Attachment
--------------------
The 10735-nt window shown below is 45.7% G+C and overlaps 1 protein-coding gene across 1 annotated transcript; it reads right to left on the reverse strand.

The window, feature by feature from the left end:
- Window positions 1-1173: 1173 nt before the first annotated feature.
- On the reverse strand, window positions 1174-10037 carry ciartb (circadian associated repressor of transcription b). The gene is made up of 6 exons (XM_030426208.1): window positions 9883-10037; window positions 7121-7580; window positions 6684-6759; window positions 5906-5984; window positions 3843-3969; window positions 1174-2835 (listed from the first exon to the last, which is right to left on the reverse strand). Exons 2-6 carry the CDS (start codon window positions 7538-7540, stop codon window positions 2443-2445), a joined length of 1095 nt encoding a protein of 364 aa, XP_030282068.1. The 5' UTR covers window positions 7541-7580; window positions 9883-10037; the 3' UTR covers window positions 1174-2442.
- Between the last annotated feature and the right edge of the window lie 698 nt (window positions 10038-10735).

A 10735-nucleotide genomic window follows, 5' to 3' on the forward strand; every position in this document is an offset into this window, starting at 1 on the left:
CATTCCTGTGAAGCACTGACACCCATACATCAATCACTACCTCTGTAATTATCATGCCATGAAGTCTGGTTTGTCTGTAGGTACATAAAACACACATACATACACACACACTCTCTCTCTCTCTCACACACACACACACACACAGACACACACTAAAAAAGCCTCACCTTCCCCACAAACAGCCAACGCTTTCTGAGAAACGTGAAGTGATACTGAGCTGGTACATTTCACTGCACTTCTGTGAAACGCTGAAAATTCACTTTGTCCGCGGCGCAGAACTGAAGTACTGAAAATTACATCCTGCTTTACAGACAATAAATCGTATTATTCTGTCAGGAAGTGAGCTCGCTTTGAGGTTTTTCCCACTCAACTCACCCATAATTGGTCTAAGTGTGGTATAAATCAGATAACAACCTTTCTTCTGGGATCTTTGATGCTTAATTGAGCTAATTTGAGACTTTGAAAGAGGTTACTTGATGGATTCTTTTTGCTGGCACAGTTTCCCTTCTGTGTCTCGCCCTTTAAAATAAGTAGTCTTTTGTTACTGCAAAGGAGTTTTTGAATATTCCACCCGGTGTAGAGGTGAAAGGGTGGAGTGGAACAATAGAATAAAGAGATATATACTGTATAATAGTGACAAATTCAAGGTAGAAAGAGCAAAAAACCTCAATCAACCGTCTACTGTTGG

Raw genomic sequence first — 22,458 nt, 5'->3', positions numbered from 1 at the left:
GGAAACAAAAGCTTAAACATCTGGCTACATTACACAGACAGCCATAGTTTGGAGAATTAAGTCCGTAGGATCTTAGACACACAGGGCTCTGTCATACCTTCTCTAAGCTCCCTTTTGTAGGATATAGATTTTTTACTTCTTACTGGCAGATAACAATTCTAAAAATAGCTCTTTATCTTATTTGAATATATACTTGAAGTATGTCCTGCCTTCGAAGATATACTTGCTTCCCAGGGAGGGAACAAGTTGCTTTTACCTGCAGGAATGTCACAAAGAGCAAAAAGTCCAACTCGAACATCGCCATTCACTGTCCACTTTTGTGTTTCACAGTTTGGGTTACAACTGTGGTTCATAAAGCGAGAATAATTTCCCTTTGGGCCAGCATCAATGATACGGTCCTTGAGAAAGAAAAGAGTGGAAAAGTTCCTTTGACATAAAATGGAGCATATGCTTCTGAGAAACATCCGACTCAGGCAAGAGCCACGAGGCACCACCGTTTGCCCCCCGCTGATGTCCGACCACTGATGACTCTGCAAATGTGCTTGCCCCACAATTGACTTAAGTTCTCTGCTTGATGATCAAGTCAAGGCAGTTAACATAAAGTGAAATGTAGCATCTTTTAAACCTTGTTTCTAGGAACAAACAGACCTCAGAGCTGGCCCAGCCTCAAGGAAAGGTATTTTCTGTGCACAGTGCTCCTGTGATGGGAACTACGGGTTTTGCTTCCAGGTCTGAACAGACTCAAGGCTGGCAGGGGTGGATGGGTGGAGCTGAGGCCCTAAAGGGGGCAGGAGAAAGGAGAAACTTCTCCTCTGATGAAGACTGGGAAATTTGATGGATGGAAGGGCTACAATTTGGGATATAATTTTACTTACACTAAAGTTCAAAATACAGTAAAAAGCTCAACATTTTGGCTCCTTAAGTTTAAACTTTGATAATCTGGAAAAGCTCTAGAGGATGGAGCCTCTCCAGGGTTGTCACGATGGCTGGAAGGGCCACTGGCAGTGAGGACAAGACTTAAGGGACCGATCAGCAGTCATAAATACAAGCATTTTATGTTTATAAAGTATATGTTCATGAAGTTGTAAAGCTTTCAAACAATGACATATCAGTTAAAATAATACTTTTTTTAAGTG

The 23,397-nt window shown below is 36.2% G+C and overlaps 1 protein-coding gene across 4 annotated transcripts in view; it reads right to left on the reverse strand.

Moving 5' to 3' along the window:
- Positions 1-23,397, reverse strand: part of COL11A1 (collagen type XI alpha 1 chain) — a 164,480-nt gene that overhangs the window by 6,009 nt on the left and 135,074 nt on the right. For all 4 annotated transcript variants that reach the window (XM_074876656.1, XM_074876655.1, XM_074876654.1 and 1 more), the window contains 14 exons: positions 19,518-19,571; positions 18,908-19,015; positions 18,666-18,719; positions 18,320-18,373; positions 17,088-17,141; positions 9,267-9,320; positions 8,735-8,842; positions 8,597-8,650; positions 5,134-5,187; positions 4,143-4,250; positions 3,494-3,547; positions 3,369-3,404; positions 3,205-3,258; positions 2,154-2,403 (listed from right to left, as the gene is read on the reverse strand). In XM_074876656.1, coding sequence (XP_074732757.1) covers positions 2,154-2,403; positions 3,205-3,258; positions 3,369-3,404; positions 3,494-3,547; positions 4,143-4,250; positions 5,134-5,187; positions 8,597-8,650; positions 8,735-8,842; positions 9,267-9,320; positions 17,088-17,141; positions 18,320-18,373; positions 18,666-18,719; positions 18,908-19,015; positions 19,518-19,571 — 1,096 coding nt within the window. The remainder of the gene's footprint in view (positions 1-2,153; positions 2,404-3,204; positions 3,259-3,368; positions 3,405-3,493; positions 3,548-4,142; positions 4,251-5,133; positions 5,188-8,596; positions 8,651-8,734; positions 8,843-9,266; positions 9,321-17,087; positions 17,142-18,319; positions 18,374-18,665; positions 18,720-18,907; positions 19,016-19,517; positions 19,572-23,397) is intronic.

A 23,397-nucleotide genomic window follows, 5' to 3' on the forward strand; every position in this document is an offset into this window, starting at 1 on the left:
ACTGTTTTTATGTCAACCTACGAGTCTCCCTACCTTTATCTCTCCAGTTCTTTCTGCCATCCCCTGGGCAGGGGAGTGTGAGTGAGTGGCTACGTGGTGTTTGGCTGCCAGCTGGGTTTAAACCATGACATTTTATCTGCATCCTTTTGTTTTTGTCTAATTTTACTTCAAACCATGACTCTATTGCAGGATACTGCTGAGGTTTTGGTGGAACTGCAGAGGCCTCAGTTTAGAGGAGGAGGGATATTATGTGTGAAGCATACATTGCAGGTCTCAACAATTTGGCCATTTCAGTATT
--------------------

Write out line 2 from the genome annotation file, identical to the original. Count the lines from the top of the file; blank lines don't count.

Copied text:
The window, feature by feature from the left end: